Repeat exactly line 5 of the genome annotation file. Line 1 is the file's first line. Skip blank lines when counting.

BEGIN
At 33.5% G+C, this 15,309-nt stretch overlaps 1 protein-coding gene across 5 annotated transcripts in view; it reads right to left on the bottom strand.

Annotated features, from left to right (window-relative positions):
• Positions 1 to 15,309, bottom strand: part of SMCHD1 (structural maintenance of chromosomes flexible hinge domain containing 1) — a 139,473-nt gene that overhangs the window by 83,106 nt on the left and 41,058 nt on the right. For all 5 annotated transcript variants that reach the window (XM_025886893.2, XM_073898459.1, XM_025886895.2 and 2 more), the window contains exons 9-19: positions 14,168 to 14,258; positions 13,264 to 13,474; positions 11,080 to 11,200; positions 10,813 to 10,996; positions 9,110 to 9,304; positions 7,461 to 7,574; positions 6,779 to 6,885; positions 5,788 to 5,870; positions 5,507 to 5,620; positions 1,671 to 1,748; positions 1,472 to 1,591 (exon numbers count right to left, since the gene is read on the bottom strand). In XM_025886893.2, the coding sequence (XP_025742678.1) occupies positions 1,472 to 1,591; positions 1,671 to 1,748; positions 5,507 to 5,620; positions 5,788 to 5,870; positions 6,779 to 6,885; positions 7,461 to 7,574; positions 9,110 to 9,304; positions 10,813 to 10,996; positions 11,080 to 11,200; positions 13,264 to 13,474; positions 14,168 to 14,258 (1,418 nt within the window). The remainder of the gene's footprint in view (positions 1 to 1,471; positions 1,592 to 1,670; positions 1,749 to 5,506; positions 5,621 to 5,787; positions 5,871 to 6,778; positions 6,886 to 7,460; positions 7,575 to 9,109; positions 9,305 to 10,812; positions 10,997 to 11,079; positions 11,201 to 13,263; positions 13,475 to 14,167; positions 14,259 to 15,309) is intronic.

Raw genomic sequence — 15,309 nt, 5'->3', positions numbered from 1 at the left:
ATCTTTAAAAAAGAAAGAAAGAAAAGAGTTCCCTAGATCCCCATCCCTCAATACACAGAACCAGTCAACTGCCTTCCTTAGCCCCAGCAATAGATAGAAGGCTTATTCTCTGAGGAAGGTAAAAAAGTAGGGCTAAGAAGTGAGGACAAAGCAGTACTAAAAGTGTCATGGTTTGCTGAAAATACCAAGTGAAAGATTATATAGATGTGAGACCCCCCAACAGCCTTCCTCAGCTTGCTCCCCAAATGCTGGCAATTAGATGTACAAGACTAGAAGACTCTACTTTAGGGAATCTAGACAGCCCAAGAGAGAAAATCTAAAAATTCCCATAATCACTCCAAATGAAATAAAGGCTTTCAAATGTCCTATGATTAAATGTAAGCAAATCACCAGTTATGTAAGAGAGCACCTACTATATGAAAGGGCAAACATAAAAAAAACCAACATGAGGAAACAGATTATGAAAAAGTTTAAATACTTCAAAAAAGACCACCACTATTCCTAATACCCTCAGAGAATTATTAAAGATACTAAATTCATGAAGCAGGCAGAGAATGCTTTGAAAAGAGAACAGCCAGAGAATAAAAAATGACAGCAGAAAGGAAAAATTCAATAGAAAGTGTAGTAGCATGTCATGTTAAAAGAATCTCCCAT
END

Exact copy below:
ATCTTTAAAAAAGAAAGAAAGAAAAGAGTTCCCTAGATCCCCATCCCTCAATACACAGAACCAGTCAACTGCCTTCCTTAGCCCCAGCAATAGATAGAAGGCTTATTCTCTGAGGAAGGTAAAAAAGTAGGGCTAAGAAGTGAGGACAAAGCAGTACTAAAAGTGTCATGGTTTGCTGAAAATACCAAGTGAAAGATTATATAGATGTGAGACCCCCCAACAGCCTTCCTCAGCTTGCTCCCCAAATGCTGGCAATTAGATGTACAAGACTAGAAGACTCTACTTTAGGGAATCTAGACAGCCCAAGAGAGAAAATCTAAAAATTCCCATAATCACTCCAAATGAAATAAAGGCTTTCAAATGTCCTATGATTAAATGTAAGCAAATCACCAGTTATGTAAGAGAGCACCTACTATATGAAAGGGCAAACATAAAAAAAACCAACATGAGGAAACAGATTATGAAAAAGTTTAAATACTTCAAAAAAGACCACCACTATTCCTAATACCCTCAGAGAATTATTAAAGATACTAAATTCATGAAGCAGGCAGAGAATGCTTTGAAAAGAGAACAGCCAGAGAATAAAAAATGACAGCAGAAAGGAAAAATTCAATAGAAAGTGTAGTAGCATGTCATGTTAAAAGAATCTCCCAT